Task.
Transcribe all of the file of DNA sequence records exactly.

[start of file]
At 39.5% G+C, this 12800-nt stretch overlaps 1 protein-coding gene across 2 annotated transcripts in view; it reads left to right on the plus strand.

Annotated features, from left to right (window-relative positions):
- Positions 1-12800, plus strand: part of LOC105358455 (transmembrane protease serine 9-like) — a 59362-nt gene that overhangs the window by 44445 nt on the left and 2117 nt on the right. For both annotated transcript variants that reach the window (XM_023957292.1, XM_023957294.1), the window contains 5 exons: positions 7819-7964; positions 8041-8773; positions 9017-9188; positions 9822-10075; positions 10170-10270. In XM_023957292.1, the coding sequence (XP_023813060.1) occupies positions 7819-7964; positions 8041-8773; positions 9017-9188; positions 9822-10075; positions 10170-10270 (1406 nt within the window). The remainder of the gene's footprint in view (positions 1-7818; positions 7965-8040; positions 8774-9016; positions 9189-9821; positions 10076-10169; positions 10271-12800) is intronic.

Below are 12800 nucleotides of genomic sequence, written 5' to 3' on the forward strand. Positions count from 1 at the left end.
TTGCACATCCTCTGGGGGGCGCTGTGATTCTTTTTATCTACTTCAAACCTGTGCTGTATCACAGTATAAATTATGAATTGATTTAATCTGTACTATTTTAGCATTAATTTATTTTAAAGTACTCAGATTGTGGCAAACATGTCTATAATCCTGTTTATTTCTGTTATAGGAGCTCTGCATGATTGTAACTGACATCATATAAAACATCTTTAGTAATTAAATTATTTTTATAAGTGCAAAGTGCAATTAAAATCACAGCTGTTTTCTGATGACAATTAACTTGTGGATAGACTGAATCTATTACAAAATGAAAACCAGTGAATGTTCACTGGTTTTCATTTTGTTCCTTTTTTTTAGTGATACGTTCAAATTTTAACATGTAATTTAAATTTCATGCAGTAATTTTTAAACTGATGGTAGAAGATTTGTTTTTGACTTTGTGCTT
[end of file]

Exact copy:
At 39.5% G+C, this 12800-nt stretch overlaps 1 protein-coding gene across 2 annotated transcripts in view; it reads left to right on the plus strand.

Annotated features, from left to right (window-relative positions):
- Positions 1-12800, plus strand: part of LOC105358455 (transmembrane protease serine 9-like) — a 59362-nt gene that overhangs the window by 44445 nt on the left and 2117 nt on the right. For both annotated transcript variants that reach the window (XM_023957292.1, XM_023957294.1), the window contains 5 exons: positions 7819-7964; positions 8041-8773; positions 9017-9188; positions 9822-10075; positions 10170-10270. In XM_023957292.1, the coding sequence (XP_023813060.1) occupies positions 7819-7964; positions 8041-8773; positions 9017-9188; positions 9822-10075; positions 10170-10270 (1406 nt within the window). The remainder of the gene's footprint in view (positions 1-7818; positions 7965-8040; positions 8774-9016; positions 9189-9821; positions 10076-10169; positions 10271-12800) is intronic.

Below are 12800 nucleotides of genomic sequence, written 5' to 3' on the forward strand. Positions count from 1 at the left end.
TTGCACATCCTCTGGGGGGCGCTGTGATTCTTTTTATCTACTTCAAACCTGTGCTGTATCACAGTATAAATTATGAATTGATTTAATCTGTACTATTTTAGCATTAATTTATTTTAAAGTACTCAGATTGTGGCAAACATGTCTATAATCCTGTTTATTTCTGTTATAGGAGCTCTGCATGATTGTAACTGACATCATATAAAACATCTTTAGTAATTAAATTATTTTTATAAGTGCAAAGTGCAATTAAAATCACAGCTGTTTTCTGATGACAATTAACTTGTGGATAGACTGAATCTATTACAAAATGAAAACCAGTGAATGTTCACTGGTTTTCATTTTGTTCCTTTTTTTTAGTGATACGTTCAAATTTTAACATGTAATTTAAATTTCATGCAGTAATTTTTAAACTGATGGTAGAAGATTTGTTTTTGACTTTGTGCTT